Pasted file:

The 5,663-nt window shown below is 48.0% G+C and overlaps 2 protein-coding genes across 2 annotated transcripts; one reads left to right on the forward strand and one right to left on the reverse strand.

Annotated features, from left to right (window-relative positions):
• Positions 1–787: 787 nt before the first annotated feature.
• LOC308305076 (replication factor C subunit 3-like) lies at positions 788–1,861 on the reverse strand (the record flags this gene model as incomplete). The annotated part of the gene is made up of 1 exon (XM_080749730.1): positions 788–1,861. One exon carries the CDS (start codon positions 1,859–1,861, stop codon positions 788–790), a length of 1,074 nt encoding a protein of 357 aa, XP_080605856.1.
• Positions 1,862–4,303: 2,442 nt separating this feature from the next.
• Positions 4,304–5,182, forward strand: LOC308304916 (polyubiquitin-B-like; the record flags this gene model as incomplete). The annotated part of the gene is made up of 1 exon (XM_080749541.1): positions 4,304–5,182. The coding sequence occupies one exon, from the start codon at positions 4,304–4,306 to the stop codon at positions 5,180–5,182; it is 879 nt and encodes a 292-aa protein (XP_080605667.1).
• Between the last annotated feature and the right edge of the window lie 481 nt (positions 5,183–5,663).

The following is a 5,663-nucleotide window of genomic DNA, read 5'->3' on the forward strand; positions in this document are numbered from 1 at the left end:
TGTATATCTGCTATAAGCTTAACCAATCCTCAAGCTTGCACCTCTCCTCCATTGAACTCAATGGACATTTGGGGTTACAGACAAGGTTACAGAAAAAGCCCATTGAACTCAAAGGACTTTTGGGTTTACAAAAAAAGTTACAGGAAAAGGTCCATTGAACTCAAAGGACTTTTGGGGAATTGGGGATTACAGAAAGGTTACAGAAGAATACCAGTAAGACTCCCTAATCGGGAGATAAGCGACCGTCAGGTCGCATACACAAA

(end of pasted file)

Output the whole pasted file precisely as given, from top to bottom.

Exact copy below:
The 5,663-nt window shown below is 48.0% G+C and overlaps 2 protein-coding genes across 2 annotated transcripts; one reads left to right on the forward strand and one right to left on the reverse strand.

Annotated features, from left to right (window-relative positions):
• Positions 1–787: 787 nt before the first annotated feature.
• LOC308305076 (replication factor C subunit 3-like) lies at positions 788–1,861 on the reverse strand (the record flags this gene model as incomplete). The annotated part of the gene is made up of 1 exon (XM_080749730.1): positions 788–1,861. One exon carries the CDS (start codon positions 1,859–1,861, stop codon positions 788–790), a length of 1,074 nt encoding a protein of 357 aa, XP_080605856.1.
• Positions 1,862–4,303: 2,442 nt separating this feature from the next.
• Positions 4,304–5,182, forward strand: LOC308304916 (polyubiquitin-B-like; the record flags this gene model as incomplete). The annotated part of the gene is made up of 1 exon (XM_080749541.1): positions 4,304–5,182. The coding sequence occupies one exon, from the start codon at positions 4,304–4,306 to the stop codon at positions 5,180–5,182; it is 879 nt and encodes a 292-aa protein (XP_080605667.1).
• Between the last annotated feature and the right edge of the window lie 481 nt (positions 5,183–5,663).

The following is a 5,663-nucleotide window of genomic DNA, read 5'->3' on the forward strand; positions in this document are numbered from 1 at the left end:
TGTATATCTGCTATAAGCTTAACCAATCCTCAAGCTTGCACCTCTCCTCCATTGAACTCAATGGACATTTGGGGTTACAGACAAGGTTACAGAAAAAGCCCATTGAACTCAAAGGACTTTTGGGTTTACAAAAAAAGTTACAGGAAAAGGTCCATTGAACTCAAAGGACTTTTGGGGAATTGGGGATTACAGAAAGGTTACAGAAGAATACCAGTAAGACTCCCTAATCGGGAGATAAGCGACCGTCAGGTCGCATACACAAA